Nevus anemicus

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Nevus anemicus
Left leg with nevus anemicus patches.

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Editor-In-Chief: C. Michael Gibson, M.S., M.D. [1]


Nevus anemicus is a congenital disorder characterized by hypopigmented macules of varying size and shape.[1][2]


The hypopigmentation is due to increased sensitivity of the blood vessels within the area to the body’s normal vasoconstricting chemicals, such as catecholamines.[3] The involved area is lighter than the normal skin, not because of a loss of pigment occurs, but because blood vessels are constricted, producing a permanent blanching of the area. This blanching is a functional rather than a structual abnormality, presumed to be caused by local increased sensitivity to catecholamines.[4] Although the cutaneous vasculature appears normal histologically, the blood vessels within the nevus do not respond to injection of vasodilators.

Differential Diagnosis

  • Nevus anemicus must be differentiated from vitiligo and other diseases causing hypopigmentation.
  • Rubbing the area causes the skin around the lesion to become red while the lesion itself does not change in color.[3]
  • Diascopy is used to differentiate nevus anemicus from other hypopigmented skin lesions, such as vitiligo.
  • Results of a skin biopsy are often interpreted as normal unlike other conditions.
  • Physiological testing can exacerbate the appearance of the nevus in contrast to normal skin. Normally, when the skin is stroked, normal skin would react with a characteristic erythematous response. In nevus anemicus, stroking the patch elicits no red flare.
  • Examination under a Wood lamp can also distinguish the patch form vitiligo. [5]

Natural History, Prognosis, and Complications

  • The patch appears on the skin at birth or in early childhood and the lesion is benign.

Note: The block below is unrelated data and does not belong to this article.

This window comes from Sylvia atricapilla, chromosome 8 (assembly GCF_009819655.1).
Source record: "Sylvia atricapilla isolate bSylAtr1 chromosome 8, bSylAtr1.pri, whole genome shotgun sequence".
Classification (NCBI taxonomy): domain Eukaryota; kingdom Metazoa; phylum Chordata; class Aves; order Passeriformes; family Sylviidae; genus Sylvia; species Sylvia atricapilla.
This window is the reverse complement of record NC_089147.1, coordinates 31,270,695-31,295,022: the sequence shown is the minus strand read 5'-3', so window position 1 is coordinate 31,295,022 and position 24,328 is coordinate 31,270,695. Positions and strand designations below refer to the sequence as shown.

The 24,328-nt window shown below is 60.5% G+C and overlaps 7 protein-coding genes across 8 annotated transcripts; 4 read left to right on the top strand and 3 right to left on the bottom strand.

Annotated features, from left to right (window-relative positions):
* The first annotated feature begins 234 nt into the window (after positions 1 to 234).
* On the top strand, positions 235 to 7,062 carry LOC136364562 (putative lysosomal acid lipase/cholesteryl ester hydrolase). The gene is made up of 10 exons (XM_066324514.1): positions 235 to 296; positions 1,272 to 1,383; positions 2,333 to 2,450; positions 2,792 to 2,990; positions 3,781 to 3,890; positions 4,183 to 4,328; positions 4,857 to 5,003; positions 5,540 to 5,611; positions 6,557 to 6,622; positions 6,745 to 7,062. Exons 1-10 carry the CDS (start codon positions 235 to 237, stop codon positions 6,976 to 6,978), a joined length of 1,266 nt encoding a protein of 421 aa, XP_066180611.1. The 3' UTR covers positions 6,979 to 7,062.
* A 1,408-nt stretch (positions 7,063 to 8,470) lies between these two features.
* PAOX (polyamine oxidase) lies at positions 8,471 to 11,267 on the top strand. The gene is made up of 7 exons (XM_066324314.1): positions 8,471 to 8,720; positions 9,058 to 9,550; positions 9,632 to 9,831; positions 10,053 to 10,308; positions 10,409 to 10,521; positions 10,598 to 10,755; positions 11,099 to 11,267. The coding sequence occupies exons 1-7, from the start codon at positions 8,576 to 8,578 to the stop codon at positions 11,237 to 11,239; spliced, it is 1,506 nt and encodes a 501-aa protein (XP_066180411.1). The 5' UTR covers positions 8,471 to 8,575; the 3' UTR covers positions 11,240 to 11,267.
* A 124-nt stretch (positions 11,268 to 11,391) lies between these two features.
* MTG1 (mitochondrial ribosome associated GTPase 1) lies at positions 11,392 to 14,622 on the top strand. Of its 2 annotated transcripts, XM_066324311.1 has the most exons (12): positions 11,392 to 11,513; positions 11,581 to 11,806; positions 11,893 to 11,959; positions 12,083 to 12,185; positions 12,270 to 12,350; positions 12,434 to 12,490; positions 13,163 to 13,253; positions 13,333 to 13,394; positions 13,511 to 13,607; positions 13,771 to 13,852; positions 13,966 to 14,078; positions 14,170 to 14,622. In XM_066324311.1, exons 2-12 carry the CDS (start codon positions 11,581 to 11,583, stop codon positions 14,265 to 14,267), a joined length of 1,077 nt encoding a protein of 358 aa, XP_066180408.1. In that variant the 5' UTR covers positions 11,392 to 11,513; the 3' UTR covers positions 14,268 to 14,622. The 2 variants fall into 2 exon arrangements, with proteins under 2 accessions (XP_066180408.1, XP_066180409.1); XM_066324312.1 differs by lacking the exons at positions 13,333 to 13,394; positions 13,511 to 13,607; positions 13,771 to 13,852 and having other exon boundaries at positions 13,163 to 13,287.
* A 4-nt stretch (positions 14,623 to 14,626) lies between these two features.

Physical Examination

  • In most people, the patches are under 10 cm in size.
  • Often the patches are difficult to see against the background color of the patient’s skin, but if sunburn develops, then the white area stands out prominently.[6]


Since the histopathology of nevus anemicus is normal, nevus anemicus is a pharmacologic nevus and not an anatomic one.[7][8] In most people a nevus anemicus is on a covered area and so light in appearance that no treatment is needed.[3]


Image obtained from Dermatology Atlas[9]

See also


  1. James, William; Berger, Timothy; Elston, Dirk (2005). Andrews' Diseases of the Skin: Clinical Dermatology. (10th ed.). Saunders. Page 582. ISBN 0-7216-2921-0.
  2. Rapini, Ronald P.; Bolognia, Jean L.; Jorizzo, Joseph L. (2007). Dermatology: 2-Volume Set. St. Louis: Mosby. ISBN 1-4160-2999-0.
  3. 3.0 3.1 3.2 "Dermatologic Disease Database". Retrieved 25 October 2011.
  4. McMillan , Julia A; DeAngelis, Catherine D.; Feigin, Ralph D.; Warshaw, Joseph B. (2006). Oski's Pediatrics, Principles & Practice. (4th ed.). Page 458. ISBN 978-0-7817-1618-5.
  5. Barber Kirk (2010). Consultant For Pediatricians '. Page 9:233, 237.
  6. "Global Skin Atlas". Retrieved 25 October 2011.
  7. Mountcastle EA, Diestelmeier MR, Lupton GP. Nevus anemicus. J Am Acad Dermatol 1986;14:628-32..
  8. Requena L, Sangueza OP. Cutaneous vascular anomalies. Part 1. Hamartomas, malformations and dilation of preexisting vessels. J Am Acad Dermatol 1997;37:523-49,quiz 549-52.
  9. {{cite web| title= Dermatology Atlas, created by Samuel Freire da Silva, M.D. | url=(

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